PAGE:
This is the third tutorial in the series. By following the steps in order, you will end up with an analytics report that illustrates how Couchbase Cloud can power analysis and data visualization.
Couchbase Cloud comes equipped with a powerful MPP-based analytics service that provides a parallel data-management capability; allowing the running of complex queries against millions of records without any impact to overall database performance.
Analytics datasets are containers that hold collections of JSON objects. They are similar to tables in an RDBMS or keyspaces in N1QL. A dataset is linked to a Couchbase bucket, so that the dataset can ingest data from Couchbase Server.
Create an analytics dataset using data from the
beer-sample bucket by following these steps.
Log in to your Couchbase Cloud account, then click Clusters in the side navigation.
Click your cluster name to display the cluster overview screen.
In the Tools menu, select Analytics Workbench.
The Analytics Editor is displayed.
In the Analytics Editor, paste this statement to create a dataset of breweries made up of all “brewery” type documents in the beer-sample bucket.
CREATE DATASET breweries ON `beer-sample` WHERE `type` = "brewery";
Click Execute to create the dataset.
You will see the brewery dataset with a yellow indicator to the right of the editor.
Next create a dataset of beers made up of all “beer” type documents in the beer-sample bucket.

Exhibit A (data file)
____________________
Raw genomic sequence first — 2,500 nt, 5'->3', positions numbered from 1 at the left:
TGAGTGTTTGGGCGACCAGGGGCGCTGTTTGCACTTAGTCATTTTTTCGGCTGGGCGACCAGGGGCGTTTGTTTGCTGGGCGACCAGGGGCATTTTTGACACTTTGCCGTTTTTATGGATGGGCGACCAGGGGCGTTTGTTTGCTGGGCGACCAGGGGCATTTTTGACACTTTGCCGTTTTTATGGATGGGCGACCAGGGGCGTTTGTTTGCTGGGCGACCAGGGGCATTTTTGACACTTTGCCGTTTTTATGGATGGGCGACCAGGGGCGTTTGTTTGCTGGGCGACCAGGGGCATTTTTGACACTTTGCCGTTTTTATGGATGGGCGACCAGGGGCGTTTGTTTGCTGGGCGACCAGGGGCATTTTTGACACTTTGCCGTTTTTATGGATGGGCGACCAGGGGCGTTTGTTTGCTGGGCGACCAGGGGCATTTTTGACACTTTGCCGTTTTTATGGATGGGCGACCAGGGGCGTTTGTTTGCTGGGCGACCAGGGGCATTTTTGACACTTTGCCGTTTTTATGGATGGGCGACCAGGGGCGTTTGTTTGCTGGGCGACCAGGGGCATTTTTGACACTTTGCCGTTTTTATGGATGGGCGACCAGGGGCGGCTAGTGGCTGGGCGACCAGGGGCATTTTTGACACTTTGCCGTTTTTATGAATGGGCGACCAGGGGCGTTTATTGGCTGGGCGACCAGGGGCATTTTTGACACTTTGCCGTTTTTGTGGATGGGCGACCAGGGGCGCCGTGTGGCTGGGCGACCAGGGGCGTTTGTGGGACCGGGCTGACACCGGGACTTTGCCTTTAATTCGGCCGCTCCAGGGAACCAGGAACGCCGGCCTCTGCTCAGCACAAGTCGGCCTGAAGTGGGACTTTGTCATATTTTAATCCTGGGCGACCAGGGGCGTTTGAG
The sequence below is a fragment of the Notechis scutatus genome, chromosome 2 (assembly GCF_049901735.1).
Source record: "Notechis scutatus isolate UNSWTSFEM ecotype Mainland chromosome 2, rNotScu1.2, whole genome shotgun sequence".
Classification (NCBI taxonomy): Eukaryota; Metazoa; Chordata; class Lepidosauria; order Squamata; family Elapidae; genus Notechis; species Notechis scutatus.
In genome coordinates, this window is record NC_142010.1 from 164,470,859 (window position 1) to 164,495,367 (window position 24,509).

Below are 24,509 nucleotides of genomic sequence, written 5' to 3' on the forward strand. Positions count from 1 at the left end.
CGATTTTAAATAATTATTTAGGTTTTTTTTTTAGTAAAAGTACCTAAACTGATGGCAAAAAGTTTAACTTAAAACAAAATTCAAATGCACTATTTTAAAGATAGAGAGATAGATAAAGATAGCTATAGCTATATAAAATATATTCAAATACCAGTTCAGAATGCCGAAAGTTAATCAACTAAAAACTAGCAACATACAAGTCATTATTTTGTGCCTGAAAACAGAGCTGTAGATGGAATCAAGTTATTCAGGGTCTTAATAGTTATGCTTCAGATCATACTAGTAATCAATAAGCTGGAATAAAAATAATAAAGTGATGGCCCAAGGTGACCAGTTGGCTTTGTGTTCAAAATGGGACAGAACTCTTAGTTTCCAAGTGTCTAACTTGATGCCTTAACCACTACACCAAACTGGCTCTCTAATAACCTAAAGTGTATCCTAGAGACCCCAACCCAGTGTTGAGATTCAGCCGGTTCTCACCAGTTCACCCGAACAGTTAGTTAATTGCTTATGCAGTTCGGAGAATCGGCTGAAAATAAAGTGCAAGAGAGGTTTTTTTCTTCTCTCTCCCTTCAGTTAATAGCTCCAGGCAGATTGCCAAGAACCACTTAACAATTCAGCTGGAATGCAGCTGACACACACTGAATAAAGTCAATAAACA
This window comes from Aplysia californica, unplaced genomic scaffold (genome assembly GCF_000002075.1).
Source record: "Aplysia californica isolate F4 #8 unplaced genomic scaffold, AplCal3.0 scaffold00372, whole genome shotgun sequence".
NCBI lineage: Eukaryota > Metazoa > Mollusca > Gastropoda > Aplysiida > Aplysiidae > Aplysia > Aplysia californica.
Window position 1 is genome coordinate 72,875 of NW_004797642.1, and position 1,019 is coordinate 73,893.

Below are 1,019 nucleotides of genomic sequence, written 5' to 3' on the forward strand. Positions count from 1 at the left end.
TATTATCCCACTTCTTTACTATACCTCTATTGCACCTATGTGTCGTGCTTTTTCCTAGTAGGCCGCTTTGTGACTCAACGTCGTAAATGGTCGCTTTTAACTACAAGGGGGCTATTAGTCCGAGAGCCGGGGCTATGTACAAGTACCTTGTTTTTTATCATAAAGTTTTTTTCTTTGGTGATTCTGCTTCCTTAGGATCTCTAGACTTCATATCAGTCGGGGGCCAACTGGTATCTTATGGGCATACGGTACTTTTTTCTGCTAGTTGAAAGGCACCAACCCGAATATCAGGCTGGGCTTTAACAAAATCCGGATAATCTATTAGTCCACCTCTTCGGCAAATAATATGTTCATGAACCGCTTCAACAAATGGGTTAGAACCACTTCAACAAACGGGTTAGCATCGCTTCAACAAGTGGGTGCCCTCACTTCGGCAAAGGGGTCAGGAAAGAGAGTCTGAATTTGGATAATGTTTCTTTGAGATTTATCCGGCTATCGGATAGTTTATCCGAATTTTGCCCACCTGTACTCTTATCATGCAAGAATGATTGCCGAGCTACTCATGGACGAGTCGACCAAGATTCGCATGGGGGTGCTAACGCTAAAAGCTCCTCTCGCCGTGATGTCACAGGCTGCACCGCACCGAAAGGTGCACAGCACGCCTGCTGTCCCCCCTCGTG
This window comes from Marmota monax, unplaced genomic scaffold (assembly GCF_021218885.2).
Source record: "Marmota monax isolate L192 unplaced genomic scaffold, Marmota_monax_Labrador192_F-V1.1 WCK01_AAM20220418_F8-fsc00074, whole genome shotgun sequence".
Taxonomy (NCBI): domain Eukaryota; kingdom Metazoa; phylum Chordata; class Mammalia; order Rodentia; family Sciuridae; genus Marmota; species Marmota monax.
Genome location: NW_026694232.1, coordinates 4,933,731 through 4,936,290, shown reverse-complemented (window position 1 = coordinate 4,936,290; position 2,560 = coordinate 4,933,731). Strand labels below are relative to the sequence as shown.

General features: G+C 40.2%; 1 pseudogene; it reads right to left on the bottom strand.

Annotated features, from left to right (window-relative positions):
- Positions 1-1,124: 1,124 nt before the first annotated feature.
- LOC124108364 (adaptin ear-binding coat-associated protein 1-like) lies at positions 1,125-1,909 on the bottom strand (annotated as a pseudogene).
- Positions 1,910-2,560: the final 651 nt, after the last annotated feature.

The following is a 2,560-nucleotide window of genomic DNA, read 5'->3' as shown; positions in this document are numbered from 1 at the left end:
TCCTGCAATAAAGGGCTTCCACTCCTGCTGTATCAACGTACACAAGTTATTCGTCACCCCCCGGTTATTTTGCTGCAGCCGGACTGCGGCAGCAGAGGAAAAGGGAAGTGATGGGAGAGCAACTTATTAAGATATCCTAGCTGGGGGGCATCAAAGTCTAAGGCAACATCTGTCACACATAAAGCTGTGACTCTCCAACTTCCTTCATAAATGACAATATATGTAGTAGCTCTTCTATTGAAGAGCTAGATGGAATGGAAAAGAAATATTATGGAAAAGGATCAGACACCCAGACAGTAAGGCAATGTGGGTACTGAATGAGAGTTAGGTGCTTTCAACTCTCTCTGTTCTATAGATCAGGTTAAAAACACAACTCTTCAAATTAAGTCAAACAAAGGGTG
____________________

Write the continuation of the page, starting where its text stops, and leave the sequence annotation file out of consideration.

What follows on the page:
CREATE DATASET beers ON `beer-sample` WHERE `type` = "beer";
The beers dataset appears with a yellow indicator to the right of the editor.
To link the datasets to your local beer-sample bucket, paste the following statement into the Analytics Editor:
CONNECT LINK Local;
The datasets should display to the right of the Analytics Editor each with a green icon, indicating successful dataset creation.
You have just created 2 datasets linked to your local beer-sample bucket.
A big advantage is that N1QL for Analytics can construct new objects to return based on combinations of variable bindings. This gives it the power to do projections and joins much like those done using multi-table FROM clauses in SQL. For example, suppose that you wanted a list of all breweries paired with their associated beers, with the list enumerating the brewery name and the beer name for each such pair. You can do this as follows in N1QL for Analytics while also limiting the answer set size to 3 results.
Copy and paste the following query into to the Analytics Editor:
SELECT bw.name AS brewer, br.name AS beer FROM breweries bw, beers br WHERE br.brewery_id = meta(bw).id ORDER BY bw.name, br.name LIMIT 3;
Congratulations! You just ran your first analytics query and see the results in the Analytics Editor.
Now let's try a more advanced N1QL for Analytics query using JOINs.
JOINs enable you to join datasets for richer analysis.
Left outer joins are particularly important in SQL, for example, to print a summary of customers and orders grouped by customer, without omitting those customers who haven’t placed any orders yet.
N1QL for Analytics supports nesting, both of queries and of query results, and the combination allows for a cleaner and more natural approach to such queries. As an example, suppose you want each brewery to produce an object that contains the brewery name along with a list of all of the brewery’s offered beer names and alcohol percentages. In the flat (also known as 1NF) world of SQL, approximating this query would involve a left outer join between breweries and beers, ordered by brewery, with the brewery name being repeated along side each beer’s information. In the richer (NoSQL) world of N1QL for Analytics this use case can be handled more naturally as follows.